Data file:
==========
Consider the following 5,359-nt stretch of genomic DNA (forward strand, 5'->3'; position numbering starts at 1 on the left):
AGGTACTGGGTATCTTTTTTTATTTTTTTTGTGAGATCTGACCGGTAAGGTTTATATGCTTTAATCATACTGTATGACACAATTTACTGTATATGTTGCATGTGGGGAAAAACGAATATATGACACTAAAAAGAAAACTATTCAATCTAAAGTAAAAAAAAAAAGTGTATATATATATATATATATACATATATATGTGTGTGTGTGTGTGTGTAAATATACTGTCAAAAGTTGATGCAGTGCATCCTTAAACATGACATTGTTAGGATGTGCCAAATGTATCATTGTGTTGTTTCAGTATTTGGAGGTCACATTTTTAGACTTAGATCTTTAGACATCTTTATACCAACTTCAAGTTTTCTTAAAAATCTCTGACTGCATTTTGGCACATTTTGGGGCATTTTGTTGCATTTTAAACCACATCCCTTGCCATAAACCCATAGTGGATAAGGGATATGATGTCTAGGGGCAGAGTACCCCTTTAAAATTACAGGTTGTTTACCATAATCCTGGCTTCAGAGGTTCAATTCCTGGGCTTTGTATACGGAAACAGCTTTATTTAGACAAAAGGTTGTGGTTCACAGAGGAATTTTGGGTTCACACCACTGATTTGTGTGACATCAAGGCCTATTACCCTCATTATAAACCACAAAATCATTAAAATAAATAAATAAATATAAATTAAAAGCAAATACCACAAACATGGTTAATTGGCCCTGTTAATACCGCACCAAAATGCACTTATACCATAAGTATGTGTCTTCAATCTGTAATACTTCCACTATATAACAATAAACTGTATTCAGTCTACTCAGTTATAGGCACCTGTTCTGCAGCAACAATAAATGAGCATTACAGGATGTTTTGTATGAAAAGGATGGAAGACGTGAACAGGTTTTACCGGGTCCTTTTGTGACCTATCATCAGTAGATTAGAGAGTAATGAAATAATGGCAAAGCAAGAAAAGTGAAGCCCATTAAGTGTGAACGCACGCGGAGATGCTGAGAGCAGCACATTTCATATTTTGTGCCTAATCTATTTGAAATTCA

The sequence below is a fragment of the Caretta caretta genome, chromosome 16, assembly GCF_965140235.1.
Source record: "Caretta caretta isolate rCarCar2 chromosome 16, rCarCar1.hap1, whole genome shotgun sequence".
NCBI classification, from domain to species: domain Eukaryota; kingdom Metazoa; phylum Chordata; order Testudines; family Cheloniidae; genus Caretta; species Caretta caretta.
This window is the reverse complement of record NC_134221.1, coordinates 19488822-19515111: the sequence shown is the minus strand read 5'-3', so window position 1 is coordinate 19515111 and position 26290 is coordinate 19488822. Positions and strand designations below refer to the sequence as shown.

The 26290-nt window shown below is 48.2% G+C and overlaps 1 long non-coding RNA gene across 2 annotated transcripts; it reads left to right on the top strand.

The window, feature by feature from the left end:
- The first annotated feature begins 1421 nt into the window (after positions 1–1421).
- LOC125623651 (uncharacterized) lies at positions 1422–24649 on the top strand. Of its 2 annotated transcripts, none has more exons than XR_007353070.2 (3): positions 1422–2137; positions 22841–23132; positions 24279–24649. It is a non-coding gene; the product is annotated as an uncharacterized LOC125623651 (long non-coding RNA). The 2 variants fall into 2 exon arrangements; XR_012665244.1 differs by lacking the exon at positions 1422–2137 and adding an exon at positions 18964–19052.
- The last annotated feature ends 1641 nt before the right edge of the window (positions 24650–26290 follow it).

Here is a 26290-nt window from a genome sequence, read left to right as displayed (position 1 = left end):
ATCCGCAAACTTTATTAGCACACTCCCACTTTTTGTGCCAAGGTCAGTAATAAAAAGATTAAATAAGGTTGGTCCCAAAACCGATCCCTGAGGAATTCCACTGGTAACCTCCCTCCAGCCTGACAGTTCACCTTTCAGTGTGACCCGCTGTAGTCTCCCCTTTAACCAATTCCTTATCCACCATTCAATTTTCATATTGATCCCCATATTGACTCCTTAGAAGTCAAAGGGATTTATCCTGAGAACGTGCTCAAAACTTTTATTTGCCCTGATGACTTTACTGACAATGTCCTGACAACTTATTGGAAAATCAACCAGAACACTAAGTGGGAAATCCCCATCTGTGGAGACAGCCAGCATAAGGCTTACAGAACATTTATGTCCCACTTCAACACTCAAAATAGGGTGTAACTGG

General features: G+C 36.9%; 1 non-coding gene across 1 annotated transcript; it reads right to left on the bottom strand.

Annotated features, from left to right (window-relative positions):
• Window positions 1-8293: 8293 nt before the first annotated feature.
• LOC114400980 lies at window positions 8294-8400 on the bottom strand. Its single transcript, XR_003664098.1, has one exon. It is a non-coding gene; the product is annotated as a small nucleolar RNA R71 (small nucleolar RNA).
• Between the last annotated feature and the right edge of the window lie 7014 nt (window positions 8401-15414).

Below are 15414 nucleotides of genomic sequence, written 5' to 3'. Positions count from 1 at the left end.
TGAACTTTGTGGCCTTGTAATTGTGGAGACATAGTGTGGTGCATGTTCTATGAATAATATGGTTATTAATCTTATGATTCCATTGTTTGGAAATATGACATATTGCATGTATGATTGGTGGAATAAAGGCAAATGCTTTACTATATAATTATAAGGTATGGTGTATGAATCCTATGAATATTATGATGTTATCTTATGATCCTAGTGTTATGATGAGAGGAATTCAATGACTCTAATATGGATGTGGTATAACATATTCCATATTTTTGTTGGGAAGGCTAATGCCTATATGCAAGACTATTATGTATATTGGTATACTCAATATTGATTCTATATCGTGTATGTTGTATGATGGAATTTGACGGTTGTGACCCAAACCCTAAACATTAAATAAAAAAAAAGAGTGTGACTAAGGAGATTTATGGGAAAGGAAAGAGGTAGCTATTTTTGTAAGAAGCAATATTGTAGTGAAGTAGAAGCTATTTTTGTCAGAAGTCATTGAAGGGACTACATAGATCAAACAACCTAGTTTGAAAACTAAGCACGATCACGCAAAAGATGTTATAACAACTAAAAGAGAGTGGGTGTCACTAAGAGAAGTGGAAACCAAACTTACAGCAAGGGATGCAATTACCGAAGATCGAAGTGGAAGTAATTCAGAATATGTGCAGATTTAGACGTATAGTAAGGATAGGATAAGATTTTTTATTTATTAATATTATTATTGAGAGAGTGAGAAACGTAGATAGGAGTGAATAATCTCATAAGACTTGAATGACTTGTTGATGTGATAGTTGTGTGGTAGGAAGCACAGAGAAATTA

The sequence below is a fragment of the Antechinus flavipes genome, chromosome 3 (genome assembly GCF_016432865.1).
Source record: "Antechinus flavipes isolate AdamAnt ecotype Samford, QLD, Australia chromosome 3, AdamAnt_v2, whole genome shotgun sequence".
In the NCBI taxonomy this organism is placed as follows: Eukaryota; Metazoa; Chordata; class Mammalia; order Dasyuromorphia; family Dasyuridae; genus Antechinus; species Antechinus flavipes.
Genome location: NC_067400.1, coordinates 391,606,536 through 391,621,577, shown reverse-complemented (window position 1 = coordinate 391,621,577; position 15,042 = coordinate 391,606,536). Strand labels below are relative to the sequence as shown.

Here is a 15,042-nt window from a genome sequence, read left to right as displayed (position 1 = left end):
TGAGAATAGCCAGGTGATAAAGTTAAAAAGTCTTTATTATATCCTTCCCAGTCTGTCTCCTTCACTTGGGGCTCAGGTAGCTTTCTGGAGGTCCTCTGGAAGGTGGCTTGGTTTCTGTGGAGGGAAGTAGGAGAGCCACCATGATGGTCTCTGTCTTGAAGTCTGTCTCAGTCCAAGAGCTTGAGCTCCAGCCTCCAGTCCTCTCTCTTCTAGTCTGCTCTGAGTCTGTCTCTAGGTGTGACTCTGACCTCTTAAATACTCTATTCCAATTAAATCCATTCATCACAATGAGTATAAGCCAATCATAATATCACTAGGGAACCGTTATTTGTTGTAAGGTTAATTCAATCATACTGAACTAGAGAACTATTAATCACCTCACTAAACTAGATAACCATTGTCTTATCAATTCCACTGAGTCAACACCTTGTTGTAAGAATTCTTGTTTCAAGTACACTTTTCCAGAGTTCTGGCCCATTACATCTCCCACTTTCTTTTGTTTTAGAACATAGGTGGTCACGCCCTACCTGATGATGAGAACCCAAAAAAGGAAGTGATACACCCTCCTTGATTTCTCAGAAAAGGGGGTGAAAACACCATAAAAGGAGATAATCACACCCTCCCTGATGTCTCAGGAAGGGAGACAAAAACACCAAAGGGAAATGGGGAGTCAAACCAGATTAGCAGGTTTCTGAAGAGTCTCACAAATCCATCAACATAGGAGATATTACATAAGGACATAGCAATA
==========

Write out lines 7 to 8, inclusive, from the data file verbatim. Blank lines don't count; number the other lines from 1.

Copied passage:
The 26290-nt window shown below is 48.2% G+C and overlaps 1 long non-coding RNA gene across 2 annotated transcripts; it reads left to right on the top strand.

The window, feature by feature from the left end: